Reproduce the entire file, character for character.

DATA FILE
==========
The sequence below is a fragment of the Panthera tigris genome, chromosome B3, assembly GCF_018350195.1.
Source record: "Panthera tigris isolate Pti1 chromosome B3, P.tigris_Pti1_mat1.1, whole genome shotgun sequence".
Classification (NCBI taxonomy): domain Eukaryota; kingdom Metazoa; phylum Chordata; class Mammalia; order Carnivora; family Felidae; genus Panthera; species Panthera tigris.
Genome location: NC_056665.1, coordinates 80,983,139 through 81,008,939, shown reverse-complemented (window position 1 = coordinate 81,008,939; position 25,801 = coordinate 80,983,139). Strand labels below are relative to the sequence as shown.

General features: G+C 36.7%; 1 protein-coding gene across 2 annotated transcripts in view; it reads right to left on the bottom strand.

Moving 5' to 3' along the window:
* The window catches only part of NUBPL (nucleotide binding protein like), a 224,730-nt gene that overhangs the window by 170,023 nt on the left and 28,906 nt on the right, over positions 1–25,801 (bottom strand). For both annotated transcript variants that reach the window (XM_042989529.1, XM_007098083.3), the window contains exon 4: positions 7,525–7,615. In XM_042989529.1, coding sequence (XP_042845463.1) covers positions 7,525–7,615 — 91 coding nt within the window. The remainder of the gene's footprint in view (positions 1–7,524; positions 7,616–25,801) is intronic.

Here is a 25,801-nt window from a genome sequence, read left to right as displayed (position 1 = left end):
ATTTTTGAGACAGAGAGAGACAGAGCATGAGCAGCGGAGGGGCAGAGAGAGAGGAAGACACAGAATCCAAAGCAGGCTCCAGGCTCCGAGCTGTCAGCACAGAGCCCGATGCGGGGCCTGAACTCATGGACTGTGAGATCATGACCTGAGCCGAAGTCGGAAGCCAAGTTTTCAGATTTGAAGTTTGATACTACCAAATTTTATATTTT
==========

The sequence below is a fragment of the Panthera tigris genome, chromosome B3, assembly GCF_018350195.1.
Source record: "Panthera tigris isolate Pti1 chromosome B3, P.tigris_Pti1_mat1.1, whole genome shotgun sequence".
Classification (NCBI taxonomy): domain Eukaryota; kingdom Metazoa; phylum Chordata; class Mammalia; order Carnivora; family Felidae; genus Panthera; species Panthera tigris.
Genome location: NC_056665.1, coordinates 80,983,139 through 81,008,939, shown reverse-complemented (window position 1 = coordinate 81,008,939; position 25,801 = coordinate 80,983,139). Strand labels below are relative to the sequence as shown.

General features: G+C 36.7%; 1 protein-coding gene across 2 annotated transcripts in view; it reads right to left on the bottom strand.

Moving 5' to 3' along the window:
* The window catches only part of NUBPL (nucleotide binding protein like), a 224,730-nt gene that overhangs the window by 170,023 nt on the left and 28,906 nt on the right, over positions 1–25,801 (bottom strand). For both annotated transcript variants that reach the window (XM_042989529.1, XM_007098083.3), the window contains exon 4: positions 7,525–7,615. In XM_042989529.1, coding sequence (XP_042845463.1) covers positions 7,525–7,615 — 91 coding nt within the window. The remainder of the gene's footprint in view (positions 1–7,524; positions 7,616–25,801) is intronic.

Here is a 25,801-nt window from a genome sequence, read left to right as displayed (position 1 = left end):
ATTTTTGAGACAGAGAGAGACAGAGCATGAGCAGCGGAGGGGCAGAGAGAGAGGAAGACACAGAATCCAAAGCAGGCTCCAGGCTCCGAGCTGTCAGCACAGAGCCCGATGCGGGGCCTGAACTCATGGACTGTGAGATCATGACCTGAGCCGAAGTCGGAAGCCAAGTTTTCAGATTTGAAGTTTGATACTACCAAATTTTATATTTT